US cruise lines are eager to sail from Florida in July after the pandemic stops, but the governor of this state prevents them from demanding the vaccination tests they need to do so and neither side gives its arm to twist.
Florida “is the cruise capital of the world,” says Doug Parker, editor of Cruise Radio. “It would be a great disappointment if they don’t agree.”
If neither gives in, “the ships would have to start sailing from other ports that accept them, because they are trying to do the right thing.”
The significance of the debate was evident on Thursday, when it was reported that two people tested positive for COVID-19 on the Celebrity Millennium, which sailed through Caribbean islands this week with 95% of passengers vaccinated. It was the first cruise ship to sail in North America since the sailing ban was lifted.
The Centers for Disease Control and Prevention (CDC) authorized the restart of cruise ships in May, but recommends that more than 95% of people on board be vaccinated. Otherwise, the sanitary protocols are strict.
The lines then announced the dates of their first cruises with a vaccinated population, but in other destinations outside of Florida.
The reason is that Governor Ron DeSantis signed that same month, in the name of “individual freedom,” a law that prevents companies from requiring their clients to provide proof of vaccination.
The measure takes effect on July 1, just when the cruise ships want to restart operations.
“While on the one hand Governor DeSantis says he wants to recover jobs and tourism, on the other hand he is his worst enemy, because he is preventing them from asking for that proof,” says Parker.
But “our state policy is our state policy,” insists the governor.
According to his critics, his is a political decision to attract the vote of supporters of former President Donald Trump in Florida in the face of his possible re-election race in 2022.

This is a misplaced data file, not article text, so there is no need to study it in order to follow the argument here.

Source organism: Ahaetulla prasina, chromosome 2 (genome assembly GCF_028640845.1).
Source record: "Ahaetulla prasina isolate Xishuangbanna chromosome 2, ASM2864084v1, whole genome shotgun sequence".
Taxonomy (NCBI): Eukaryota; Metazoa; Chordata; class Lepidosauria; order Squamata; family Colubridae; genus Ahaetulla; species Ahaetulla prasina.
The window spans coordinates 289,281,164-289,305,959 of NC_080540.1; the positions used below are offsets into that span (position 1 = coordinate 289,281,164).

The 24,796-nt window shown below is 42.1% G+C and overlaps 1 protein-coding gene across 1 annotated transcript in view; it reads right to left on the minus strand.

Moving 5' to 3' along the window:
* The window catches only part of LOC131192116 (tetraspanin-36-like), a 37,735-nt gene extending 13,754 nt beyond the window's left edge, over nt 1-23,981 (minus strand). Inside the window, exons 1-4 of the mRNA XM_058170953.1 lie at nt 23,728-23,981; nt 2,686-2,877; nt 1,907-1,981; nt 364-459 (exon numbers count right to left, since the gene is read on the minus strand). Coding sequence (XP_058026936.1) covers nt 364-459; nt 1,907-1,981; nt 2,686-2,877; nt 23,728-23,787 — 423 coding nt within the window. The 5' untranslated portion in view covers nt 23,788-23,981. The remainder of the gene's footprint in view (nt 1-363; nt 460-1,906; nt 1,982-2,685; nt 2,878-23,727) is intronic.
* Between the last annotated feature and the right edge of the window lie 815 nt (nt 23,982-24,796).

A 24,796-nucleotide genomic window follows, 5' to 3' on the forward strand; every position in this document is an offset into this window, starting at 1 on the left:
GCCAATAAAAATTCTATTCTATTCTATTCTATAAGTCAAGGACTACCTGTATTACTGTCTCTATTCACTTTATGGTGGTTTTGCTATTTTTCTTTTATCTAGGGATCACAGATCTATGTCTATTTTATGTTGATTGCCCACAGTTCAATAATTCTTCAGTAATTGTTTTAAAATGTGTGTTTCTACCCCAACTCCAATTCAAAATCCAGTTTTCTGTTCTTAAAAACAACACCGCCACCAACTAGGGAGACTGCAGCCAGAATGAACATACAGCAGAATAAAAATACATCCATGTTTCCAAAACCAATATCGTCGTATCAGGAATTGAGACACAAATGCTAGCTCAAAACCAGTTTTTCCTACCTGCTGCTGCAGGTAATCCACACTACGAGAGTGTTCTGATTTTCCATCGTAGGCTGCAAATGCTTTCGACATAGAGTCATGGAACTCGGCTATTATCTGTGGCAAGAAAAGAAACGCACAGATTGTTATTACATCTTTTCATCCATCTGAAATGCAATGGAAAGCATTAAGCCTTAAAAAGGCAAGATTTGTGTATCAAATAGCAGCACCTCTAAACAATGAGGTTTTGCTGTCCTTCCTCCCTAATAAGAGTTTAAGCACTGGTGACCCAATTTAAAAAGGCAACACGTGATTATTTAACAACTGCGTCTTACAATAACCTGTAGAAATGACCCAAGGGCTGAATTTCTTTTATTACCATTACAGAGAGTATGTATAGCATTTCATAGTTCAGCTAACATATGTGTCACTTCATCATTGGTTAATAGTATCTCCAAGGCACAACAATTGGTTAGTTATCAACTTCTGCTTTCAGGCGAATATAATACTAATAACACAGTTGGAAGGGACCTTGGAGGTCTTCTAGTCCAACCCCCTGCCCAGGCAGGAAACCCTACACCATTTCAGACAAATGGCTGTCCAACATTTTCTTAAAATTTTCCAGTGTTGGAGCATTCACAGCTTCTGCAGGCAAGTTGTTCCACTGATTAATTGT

The result of the arm wrestling between DeSantis and the three main cruise lines in the world – which are based in Miami – is a calendar with confusing and changing sanitary measures.
Carnival will request the vaccination to sail from Texas, but has not given details about a scheduled July 4 departure from Miami.
This Monday, Norwegian Cruise Line – which had already threatened to leave Florida ports altogether – directly challenged the governor by informing that it will require proof of vaccination on all its cruises, including those that leave the “Sunshine State.”
“We are in communication with your team [de DeSantis] to offer a safe experience to our passengers when we sail from the cruise capital of the world ”, said its CEO, Frank Del Rio.
Meanwhile, Royal Caribbean Group decided the opposite. He had announced that he would require these tests to passengers and crew, but last Friday he declined. Now “strongly recommends” the vaccine and will subject “other protocols” to those who do not have it.
The first cruise to sail from Florida will be one of Celebrity Cruises (part of Royal Caribbean), from Fort Lauderdale on June 26. Before, a “test” will be released on June 20, from Miami.
“It’s confusing,” says Jim Walker, a Florida maritime attorney whose blog, Cruise Law News, reported the tragedy of cruise ships stranded at sea by the pandemic on a daily basis last year.
The return to the sea “is inconsistent; they are scattered statements, where each company tries to solve a problem in a different way ”.
With information from .